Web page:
5. Train your staff: Humans are by far the weakest link in cybersecurity so it’s critical that you’re continually educating, and empowering, your employees to recognize the signs of a phishing attack or business email compromise (BEC) scams as well as cyber threats that rely on drive-by social engineering tactics (e.g., SEO poisoning).
  6. Monitor your service providers: Third-party supply chain attacks are some of the biggest threats impacting businesses – no matter the size or industry. Therefore, it’s your responsibility to ensure that any contract you sign with a third-party service provider outlines your expectations for cybersecurity, especially if that third-party has access to your sensitive data.
    • Last year, Volkswagen suffered a significant data breach that exposed the contact information and personal details — including driver’s license numbers — of customers in the United States and Canada. This headline-grabbing incident impacted 3M+ customers – 90,000 of whom had especially sensitive information stolen. The source of the breach? A third-party company that worked with VW.
  7. Keep your information security program current: Cybercrime is constantly evolving; there are new threats in the market and cybercriminals are constantly evolving the tactics, techniques, and procedures (TTPs) to ensure they fulfill their objectives. Therefore, your information security program must also keep up with the changing pace. Continually assess to ensure you’re on top of your cyber risks, emerging threats, and any gaps in your program to stay ahead of the threat curve.
  8. Create a written incident response plan: No matter how strong your cyber defenses are, there is no guarantee you can prevent a cyberattack from happening. Therefore, you must maintain an incident response readiness plan that accounts for:
    1. The goals of your plan;
    2. The internal processes your company will activate in response to a security event;
    3. Clear roles, responsibilities, and levels of decision-making authority;
    4. Communications and information sharing both inside and outside your company;
    5. A process to fix any identified weaknesses in your systems and controls;
    6. Procedures for documenting and reporting security events and your company’s response; and
    7. A post-mortem of what happened and a revision of your incident response plan and information security program based on what you learned.
  9. Require your Qualified Individual to report to your Board of Directors: To ensure the success of your information security program, the Qualified Individual you engage must report to your Board of Directors, its equivalent, or to a senior officer at least annually. The report must cover an overall assessment of your dealership’s compliance with the program, specific topics related to the program (e.g., risk assessment, test results, risk management and control decisions, etc.) and recommendations for any changes to the program.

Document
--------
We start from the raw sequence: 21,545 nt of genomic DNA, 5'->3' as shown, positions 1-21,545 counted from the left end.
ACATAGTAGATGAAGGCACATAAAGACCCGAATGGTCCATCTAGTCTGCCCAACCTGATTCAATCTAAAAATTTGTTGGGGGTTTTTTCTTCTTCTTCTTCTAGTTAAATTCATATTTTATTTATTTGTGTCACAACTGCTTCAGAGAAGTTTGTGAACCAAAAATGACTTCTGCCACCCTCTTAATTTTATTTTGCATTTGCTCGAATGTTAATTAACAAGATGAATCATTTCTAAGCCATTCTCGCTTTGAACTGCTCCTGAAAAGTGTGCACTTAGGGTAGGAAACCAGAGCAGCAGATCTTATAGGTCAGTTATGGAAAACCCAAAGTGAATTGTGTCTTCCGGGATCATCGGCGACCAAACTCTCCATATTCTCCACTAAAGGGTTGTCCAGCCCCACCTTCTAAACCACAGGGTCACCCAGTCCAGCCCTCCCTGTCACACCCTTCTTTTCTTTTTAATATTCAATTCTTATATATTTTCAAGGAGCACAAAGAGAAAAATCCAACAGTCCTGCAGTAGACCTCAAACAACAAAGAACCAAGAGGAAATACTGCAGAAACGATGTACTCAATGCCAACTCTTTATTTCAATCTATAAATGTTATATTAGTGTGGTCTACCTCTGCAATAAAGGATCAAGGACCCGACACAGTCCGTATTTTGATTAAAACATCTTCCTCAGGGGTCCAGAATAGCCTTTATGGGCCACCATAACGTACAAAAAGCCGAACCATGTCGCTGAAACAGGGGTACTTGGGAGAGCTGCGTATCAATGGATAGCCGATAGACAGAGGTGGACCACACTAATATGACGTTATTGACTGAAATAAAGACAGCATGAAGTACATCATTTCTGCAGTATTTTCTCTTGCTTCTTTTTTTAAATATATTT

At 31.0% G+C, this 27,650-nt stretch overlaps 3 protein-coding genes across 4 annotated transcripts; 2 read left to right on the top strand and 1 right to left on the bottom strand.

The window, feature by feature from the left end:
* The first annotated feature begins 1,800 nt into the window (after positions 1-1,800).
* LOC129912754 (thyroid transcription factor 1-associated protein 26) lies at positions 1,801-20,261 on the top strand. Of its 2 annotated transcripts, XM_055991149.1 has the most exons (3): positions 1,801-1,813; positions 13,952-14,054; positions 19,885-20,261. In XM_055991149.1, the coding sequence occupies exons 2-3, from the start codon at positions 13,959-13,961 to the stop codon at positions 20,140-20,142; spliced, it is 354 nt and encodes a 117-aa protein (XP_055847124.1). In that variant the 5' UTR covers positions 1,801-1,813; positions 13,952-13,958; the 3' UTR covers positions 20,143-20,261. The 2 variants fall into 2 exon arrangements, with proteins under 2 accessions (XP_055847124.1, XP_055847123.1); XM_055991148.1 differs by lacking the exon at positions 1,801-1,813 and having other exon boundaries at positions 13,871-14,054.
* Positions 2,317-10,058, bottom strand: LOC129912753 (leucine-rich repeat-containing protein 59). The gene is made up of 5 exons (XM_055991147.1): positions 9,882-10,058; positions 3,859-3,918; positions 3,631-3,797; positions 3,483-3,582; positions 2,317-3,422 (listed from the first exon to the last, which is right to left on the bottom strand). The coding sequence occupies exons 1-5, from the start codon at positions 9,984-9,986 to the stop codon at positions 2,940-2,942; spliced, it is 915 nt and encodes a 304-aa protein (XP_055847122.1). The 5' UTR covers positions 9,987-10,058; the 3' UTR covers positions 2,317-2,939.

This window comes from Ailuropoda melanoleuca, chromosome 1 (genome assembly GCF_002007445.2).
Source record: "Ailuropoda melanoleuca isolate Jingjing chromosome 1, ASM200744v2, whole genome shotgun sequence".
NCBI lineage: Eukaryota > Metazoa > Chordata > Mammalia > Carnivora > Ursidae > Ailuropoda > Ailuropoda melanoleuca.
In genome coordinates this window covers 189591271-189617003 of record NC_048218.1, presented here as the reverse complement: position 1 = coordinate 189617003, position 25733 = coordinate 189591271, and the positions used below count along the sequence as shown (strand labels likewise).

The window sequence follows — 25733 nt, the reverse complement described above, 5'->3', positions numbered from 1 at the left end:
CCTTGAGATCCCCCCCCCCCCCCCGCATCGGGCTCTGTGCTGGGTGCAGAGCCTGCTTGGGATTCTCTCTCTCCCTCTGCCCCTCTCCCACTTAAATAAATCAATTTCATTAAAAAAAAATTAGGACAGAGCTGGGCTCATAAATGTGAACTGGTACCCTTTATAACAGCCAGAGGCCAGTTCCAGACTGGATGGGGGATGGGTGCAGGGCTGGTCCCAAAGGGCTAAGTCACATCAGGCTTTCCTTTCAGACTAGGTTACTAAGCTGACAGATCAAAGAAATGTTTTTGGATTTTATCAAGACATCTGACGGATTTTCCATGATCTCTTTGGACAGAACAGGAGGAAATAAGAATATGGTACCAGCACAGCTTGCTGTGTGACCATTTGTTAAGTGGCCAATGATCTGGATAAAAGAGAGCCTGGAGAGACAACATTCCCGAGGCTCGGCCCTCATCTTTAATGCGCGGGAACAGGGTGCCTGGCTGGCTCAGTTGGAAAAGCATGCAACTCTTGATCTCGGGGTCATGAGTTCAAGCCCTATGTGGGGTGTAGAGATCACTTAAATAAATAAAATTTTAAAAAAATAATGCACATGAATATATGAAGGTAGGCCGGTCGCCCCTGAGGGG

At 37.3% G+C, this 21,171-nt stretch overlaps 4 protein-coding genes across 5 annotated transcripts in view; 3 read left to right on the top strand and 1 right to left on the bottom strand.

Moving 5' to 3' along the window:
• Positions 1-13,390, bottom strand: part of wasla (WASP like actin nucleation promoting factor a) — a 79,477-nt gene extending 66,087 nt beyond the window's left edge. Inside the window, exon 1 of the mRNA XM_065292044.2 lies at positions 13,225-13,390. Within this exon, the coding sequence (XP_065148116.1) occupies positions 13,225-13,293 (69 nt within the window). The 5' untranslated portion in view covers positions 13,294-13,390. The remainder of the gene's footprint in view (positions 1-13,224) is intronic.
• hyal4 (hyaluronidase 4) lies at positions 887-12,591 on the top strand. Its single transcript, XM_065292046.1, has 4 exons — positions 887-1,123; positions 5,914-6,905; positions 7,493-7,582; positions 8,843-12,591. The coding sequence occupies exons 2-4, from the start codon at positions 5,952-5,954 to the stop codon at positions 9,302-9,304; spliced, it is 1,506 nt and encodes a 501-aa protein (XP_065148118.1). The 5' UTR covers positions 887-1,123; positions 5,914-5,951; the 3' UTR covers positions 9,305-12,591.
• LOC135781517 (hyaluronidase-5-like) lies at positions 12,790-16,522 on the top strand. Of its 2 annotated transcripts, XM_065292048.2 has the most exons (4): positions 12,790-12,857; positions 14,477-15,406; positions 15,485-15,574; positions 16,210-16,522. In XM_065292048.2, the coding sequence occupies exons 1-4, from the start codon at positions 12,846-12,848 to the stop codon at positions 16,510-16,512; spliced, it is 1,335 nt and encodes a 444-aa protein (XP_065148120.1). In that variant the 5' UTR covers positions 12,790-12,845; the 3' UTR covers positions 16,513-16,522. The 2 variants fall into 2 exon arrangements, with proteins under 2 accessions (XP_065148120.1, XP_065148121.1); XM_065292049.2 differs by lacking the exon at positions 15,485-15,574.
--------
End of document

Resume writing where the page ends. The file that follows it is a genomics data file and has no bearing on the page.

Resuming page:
How eSentire Can Help You Achieve Compliance with the Safeguards Rule and Protect Your Auto Dealership Against Critical Cyber Threats

Complying with the Safeguards Rule’s updated requirements is a daunting challenge, and few dealerships will have the in-house skills, experience, and time to interpret the law and implement all the necessary information security program elements.

To help guide auto dealers make the necessary investments and changes, the National Automobile Dealers Association (NADA) published A Dealer Guide to The FTC Safeguards Rule, which contains a detailed explanation of the Safeguards Rule, its requirements, and a roadmap for achieving compliance.

Additionally, eSentire’s Managed Risk, Managed Detection & Response (MDR), and Digital Forensics and Incident Response portfolio offers many services that align with the Safeguards Rule’s requirements:

To learn how eSentire can help your auto dealership comply with the updated Safeguards Rule and put your business ahead of disruption, connect with an eSentire cybersecurity specialist today to get started.

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eSentire is the Authority in Managed Detection and Response, protecting the critical data and applications of 1500+ organizations in 80+ countries from known and unknown cyber threats. Founded in 2001, the company’s mission is to hunt, investigate and stop cyber threats before they become business disrupting events. Combining cutting-edge machine learning XDR technology, 24/7 Threat Hunting, and proven security operations leadership, eSentire mitigates business risk, and enables security at scale. The Team eSentire difference means enterprises are protected by the best in the business with a named Cyber Risk Advisor, 24/7 access to SOC Cyber Analysts & Elite Threat Hunters, and industry-leading threat intelligence research from eSentire’s Threat Response Unit (TRU). eSentire provides Managed Risk, Managed Detection and Response and Incident Response services. For more information, visit www.esentire.com and follow @eSentire.